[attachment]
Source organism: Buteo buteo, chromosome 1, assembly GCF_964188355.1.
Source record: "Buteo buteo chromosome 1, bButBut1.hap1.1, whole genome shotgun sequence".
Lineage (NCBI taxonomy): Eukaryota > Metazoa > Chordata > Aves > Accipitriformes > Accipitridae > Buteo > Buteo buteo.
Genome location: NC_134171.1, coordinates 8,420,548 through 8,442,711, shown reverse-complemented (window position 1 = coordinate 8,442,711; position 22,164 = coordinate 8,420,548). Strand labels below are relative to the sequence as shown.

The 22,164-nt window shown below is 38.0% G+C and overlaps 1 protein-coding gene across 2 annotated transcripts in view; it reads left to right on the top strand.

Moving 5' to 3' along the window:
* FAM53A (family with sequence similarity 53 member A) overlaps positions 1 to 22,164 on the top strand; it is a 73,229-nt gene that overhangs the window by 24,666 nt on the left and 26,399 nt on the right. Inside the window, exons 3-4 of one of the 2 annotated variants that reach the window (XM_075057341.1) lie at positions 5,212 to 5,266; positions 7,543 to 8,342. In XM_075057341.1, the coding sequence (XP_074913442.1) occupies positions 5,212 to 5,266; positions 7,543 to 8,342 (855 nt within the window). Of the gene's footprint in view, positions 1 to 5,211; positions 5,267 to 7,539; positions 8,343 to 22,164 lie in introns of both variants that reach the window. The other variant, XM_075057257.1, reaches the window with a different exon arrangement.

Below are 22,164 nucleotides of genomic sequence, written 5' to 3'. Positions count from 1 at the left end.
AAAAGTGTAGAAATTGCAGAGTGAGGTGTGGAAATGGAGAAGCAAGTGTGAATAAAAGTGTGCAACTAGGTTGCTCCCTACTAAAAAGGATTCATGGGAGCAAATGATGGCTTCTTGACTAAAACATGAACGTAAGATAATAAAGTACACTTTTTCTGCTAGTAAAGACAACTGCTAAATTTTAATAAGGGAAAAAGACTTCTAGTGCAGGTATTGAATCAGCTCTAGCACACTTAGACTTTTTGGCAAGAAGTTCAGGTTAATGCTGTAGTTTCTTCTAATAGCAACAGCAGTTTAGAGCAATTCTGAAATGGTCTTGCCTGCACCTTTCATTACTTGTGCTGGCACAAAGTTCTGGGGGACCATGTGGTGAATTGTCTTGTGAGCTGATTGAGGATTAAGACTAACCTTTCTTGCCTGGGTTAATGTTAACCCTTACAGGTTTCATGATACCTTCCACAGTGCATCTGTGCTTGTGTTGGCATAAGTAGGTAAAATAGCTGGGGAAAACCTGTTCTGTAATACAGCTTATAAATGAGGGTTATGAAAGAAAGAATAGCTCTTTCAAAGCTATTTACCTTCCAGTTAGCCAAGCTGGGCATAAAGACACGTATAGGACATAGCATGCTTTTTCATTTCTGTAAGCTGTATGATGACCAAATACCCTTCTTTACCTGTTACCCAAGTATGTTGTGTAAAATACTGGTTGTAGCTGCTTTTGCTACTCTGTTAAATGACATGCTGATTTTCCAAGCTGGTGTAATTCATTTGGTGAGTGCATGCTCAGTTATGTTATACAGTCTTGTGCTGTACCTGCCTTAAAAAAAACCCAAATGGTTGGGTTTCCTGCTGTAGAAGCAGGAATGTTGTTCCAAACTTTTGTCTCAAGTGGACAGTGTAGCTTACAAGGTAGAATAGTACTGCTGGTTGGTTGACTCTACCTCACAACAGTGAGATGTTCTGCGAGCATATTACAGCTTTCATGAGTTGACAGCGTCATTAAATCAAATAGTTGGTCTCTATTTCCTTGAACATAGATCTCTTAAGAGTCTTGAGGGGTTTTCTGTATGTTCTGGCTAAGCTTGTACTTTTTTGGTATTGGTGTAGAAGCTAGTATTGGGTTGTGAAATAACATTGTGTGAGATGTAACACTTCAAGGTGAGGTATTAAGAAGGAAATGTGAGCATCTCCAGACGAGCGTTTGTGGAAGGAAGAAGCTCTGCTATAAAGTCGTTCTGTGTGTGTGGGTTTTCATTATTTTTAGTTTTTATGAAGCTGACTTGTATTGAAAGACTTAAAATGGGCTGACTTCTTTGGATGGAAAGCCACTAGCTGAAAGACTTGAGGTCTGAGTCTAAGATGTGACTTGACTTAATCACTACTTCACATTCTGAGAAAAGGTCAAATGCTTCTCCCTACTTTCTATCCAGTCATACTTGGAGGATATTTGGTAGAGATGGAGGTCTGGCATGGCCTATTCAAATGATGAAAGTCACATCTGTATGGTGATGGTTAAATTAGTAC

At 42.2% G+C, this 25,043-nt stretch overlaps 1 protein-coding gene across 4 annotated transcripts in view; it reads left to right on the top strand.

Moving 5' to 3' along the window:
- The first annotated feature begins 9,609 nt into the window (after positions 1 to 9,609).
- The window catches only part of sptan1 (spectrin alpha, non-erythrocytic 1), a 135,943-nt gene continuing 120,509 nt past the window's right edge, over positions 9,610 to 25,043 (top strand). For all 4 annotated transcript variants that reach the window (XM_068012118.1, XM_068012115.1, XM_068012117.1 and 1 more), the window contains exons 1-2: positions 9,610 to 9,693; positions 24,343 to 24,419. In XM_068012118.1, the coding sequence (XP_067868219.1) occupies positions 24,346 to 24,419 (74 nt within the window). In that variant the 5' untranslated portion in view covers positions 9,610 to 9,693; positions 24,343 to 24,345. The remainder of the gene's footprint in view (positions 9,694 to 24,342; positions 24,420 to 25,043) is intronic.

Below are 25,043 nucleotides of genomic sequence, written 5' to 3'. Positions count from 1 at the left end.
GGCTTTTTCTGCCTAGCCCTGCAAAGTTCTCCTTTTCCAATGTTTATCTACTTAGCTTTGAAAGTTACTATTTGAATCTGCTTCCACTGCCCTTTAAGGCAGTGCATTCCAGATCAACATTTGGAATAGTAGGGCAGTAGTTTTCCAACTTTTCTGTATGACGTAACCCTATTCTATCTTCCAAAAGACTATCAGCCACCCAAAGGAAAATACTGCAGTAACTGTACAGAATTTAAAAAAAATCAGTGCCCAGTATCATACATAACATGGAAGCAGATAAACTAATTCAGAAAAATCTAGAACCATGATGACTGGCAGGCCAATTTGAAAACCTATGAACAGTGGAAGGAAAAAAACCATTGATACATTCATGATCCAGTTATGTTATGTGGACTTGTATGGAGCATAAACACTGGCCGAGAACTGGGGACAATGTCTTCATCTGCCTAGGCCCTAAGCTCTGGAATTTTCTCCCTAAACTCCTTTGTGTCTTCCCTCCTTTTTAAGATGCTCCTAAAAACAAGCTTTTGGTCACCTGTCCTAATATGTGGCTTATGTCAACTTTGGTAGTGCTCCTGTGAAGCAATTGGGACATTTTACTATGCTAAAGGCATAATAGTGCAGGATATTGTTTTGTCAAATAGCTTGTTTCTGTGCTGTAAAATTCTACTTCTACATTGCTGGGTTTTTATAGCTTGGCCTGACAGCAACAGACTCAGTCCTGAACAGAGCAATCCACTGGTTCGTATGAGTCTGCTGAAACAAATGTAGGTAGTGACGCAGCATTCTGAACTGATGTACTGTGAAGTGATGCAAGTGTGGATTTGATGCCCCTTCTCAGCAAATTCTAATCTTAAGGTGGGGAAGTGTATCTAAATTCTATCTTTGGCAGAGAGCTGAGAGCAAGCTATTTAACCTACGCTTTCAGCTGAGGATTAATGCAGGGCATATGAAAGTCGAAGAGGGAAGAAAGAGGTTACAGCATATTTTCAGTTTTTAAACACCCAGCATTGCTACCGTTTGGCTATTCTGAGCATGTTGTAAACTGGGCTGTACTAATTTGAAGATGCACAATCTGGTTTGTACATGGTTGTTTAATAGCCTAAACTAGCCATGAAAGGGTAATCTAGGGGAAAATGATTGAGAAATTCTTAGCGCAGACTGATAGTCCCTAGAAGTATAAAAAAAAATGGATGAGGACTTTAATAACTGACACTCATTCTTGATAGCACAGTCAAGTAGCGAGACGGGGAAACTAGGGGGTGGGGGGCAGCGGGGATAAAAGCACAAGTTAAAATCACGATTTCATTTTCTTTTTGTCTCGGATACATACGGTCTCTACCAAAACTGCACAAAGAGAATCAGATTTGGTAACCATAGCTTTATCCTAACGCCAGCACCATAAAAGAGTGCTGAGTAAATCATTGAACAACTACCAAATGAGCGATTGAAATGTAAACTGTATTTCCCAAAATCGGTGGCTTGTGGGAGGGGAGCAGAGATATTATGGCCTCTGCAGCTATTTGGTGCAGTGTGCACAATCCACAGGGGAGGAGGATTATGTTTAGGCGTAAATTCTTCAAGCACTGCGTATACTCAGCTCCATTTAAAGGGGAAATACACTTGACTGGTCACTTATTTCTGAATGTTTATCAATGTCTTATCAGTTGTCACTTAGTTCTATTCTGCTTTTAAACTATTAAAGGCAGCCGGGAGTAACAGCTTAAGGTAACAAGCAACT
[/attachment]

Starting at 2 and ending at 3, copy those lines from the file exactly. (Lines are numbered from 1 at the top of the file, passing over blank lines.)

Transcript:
Source record: "Buteo buteo chromosome 1, bButBut1.hap1.1, whole genome shotgun sequence".
Lineage (NCBI taxonomy): Eukaryota > Metazoa > Chordata > Aves > Accipitriformes > Accipitridae > Buteo > Buteo buteo.